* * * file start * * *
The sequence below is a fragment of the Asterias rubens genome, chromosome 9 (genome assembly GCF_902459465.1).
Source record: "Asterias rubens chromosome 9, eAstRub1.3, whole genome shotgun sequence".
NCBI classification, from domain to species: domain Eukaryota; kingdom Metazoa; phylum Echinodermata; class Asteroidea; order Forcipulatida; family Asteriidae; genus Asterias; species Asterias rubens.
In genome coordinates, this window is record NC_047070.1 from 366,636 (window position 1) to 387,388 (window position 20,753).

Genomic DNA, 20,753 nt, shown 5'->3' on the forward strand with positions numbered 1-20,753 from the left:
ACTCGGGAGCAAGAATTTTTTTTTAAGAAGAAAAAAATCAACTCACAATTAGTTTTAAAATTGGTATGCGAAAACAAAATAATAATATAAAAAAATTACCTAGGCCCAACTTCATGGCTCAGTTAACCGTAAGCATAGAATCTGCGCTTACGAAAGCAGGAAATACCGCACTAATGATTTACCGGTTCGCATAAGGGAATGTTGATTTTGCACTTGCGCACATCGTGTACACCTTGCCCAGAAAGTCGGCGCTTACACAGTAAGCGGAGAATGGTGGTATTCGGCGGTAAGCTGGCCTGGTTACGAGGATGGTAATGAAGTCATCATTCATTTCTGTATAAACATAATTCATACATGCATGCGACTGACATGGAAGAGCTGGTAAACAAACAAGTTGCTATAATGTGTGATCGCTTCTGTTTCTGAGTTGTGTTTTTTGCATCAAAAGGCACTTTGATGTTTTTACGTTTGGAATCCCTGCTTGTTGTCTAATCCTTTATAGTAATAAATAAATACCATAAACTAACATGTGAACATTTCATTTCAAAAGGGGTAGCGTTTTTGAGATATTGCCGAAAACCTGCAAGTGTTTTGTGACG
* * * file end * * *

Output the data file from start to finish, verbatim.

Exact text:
The sequence below is a fragment of the Asterias rubens genome, chromosome 9 (genome assembly GCF_902459465.1).
Source record: "Asterias rubens chromosome 9, eAstRub1.3, whole genome shotgun sequence".
NCBI classification, from domain to species: domain Eukaryota; kingdom Metazoa; phylum Echinodermata; class Asteroidea; order Forcipulatida; family Asteriidae; genus Asterias; species Asterias rubens.
In genome coordinates, this window is record NC_047070.1 from 366,636 (window position 1) to 387,388 (window position 20,753).

Genomic DNA, 20,753 nt, shown 5'->3' on the forward strand with positions numbered 1-20,753 from the left:
ACTCGGGAGCAAGAATTTTTTTTTAAGAAGAAAAAAATCAACTCACAATTAGTTTTAAAATTGGTATGCGAAAACAAAATAATAATATAAAAAAATTACCTAGGCCCAACTTCATGGCTCAGTTAACCGTAAGCATAGAATCTGCGCTTACGAAAGCAGGAAATACCGCACTAATGATTTACCGGTTCGCATAAGGGAATGTTGATTTTGCACTTGCGCACATCGTGTACACCTTGCCCAGAAAGTCGGCGCTTACACAGTAAGCGGAGAATGGTGGTATTCGGCGGTAAGCTGGCCTGGTTACGAGGATGGTAATGAAGTCATCATTCATTTCTGTATAAACATAATTCATACATGCATGCGACTGACATGGAAGAGCTGGTAAACAAACAAGTTGCTATAATGTGTGATCGCTTCTGTTTCTGAGTTGTGTTTTTTGCATCAAAAGGCACTTTGATGTTTTTACGTTTGGAATCCCTGCTTGTTGTCTAATCCTTTATAGTAATAAATAAATACCATAAACTAACATGTGAACATTTCATTTCAAAAGGGGTAGCGTTTTTGAGATATTGCCGAAAACCTGCAAGTGTTTTGTGACG